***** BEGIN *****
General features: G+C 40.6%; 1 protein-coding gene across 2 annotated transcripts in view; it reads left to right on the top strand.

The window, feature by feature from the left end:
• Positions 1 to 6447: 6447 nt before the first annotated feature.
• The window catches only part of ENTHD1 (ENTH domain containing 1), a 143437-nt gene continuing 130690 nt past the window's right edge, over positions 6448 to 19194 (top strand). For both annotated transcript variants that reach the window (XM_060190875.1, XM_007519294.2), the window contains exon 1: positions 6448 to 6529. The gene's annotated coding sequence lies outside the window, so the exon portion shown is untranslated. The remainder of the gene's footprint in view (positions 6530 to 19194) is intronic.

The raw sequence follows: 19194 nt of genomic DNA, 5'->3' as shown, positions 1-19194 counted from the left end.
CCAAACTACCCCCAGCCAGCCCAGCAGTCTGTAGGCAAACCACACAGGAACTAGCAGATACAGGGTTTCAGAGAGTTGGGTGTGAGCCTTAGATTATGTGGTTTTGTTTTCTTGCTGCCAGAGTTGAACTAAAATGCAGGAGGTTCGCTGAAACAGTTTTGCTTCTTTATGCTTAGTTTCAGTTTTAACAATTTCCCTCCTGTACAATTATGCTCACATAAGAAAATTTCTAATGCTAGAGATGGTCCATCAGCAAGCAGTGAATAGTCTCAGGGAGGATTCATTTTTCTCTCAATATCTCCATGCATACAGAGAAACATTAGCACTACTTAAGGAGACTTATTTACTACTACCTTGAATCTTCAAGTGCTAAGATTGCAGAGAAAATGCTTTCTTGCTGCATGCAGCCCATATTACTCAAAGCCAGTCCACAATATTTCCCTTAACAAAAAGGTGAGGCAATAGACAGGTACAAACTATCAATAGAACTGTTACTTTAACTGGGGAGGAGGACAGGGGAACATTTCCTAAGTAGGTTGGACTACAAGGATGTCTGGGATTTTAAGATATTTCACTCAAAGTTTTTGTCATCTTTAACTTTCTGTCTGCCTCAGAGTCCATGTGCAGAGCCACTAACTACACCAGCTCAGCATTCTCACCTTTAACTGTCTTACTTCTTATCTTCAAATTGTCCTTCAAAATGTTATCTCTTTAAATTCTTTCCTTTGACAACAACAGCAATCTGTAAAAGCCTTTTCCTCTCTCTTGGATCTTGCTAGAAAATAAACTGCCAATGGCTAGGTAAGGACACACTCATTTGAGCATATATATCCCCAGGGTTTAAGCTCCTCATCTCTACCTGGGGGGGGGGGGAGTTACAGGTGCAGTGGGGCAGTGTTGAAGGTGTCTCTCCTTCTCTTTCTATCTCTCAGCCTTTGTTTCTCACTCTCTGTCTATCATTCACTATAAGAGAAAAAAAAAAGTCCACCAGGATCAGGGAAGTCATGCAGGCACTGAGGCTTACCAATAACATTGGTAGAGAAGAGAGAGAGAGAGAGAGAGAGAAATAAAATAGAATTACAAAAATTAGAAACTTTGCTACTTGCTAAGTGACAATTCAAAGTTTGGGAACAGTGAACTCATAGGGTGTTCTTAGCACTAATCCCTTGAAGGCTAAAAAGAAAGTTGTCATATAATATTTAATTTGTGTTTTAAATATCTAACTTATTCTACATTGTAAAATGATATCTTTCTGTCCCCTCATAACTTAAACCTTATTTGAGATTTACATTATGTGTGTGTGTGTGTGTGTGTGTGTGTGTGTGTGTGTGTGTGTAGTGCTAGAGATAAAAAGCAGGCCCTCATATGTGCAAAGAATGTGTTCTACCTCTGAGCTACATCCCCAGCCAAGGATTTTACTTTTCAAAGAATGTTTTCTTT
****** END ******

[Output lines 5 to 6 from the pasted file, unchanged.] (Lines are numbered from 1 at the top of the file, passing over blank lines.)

The raw sequence follows: 19194 nt of genomic DNA, 5'->3' as shown, positions 1-19194 counted from the left end.
CCAAACTACCCCCAGCCAGCCCAGCAGTCTGTAGGCAAACCACACAGGAACTAGCAGATACAGGGTTTCAGAGAGTTGGGTGTGAGCCTTAGATTATGTGGTTTTGTTTTCTTGCTGCCAGAGTTGAACTAAAATGCAGGAGGTTCGCTGAAACAGTTTTGCTTCTTTATGCTTAGTTTCAGTTTTAACAATTTCCCTCCTGTACAATTATGCTCACATAAGAAAATTTCTAATGCTAGAGATGGTCCATCAGCAAGCAGTGAATAGTCTCAGGGAGGATTCATTTTTCTCTCAATATCTCCATGCATACAGAGAAACATTAGCACTACTTAAGGAGACTTATTTACTACTACCTTGAATCTTCAAGTGCTAAGATTGCAGAGAAAATGCTTTCTTGCTGCATGCAGCCCATATTACTCAAAGCCAGTCCACAATATTTCCCTTAACAAAAAGGTGAGGCAATAGACAGGTACAAACTATCAATAGAACTGTTACTTTAACTGGGGAGGAGGACAGGGGAACATTTCCTAAGTAGGTTGGACTACAAGGATGTCTGGGATTTTAAGATATTTCACTCAAAGTTTTTGTCATCTTTAACTTTCTGTCTGCCTCAGAGTCCATGTGCAGAGCCACTAACTACACCAGCTCAGCATTCTCACCTTTAACTGTCTTACTTCTTATCTTCAAATTGTCCTTCAAAATGTTATCTCTTTAAATTCTTTCCTTTGACAACAACAGCAATCTGTAAAAGCCTTTTCCTCTCTCTTGGATCTTGCTAGAAAATAAACTGCCAATGGCTAGGTAAGGACACACTCATTTGAGCATATATATCCCCAGGGTTTAAGCTCCTCATCTCTACCTGGGGGGGGGGGGAGTTACAGGTGCAGTGGGGCAGTGTTGAAGGTGTCTCTCCTTCTCTTTCTATCTCTCAGCCTTTGTTTCTCACTCTCTGTCTATCATTCACTATAAGAGAAAAAAAAAAGTCCACCAGGATCAGGGAAGTCATGCAGGCACTGAGGCTTACCAATAACATTGGTAGAGAAGAGAGAGAGAGAGAGAGAGAGAAATAAAATAGAATTACAAAAATTAGAAACTTTGCTACTTGCTAAGTGACAATTCAAAGTTTGGGAACAGTGAACTCATAGGGTGTTCTTAGCACTAATCCCTTGAAGGCTAAAAAGAAAGTTGTCATATAATATTTAATTTGTGTTTTAAATATCTAACTTATTCTACATTGTAAAATGATATCTTTCTGTCCCCTCATAACTTAAACCTTATTTGAGATTTACATTATGTGTGTGTGTGTGTGTGTGTGTGTGTGTGTGTGTGTGTGTGTAGTGCTAGAGATAAAAAGCAGGCCCTCATATGTGCAAAGAATGTGTTCTACCTCTGAGCTACATCCCCAGCCAAGGATTTTACTTTTCAAAGAATGTTTTCTTT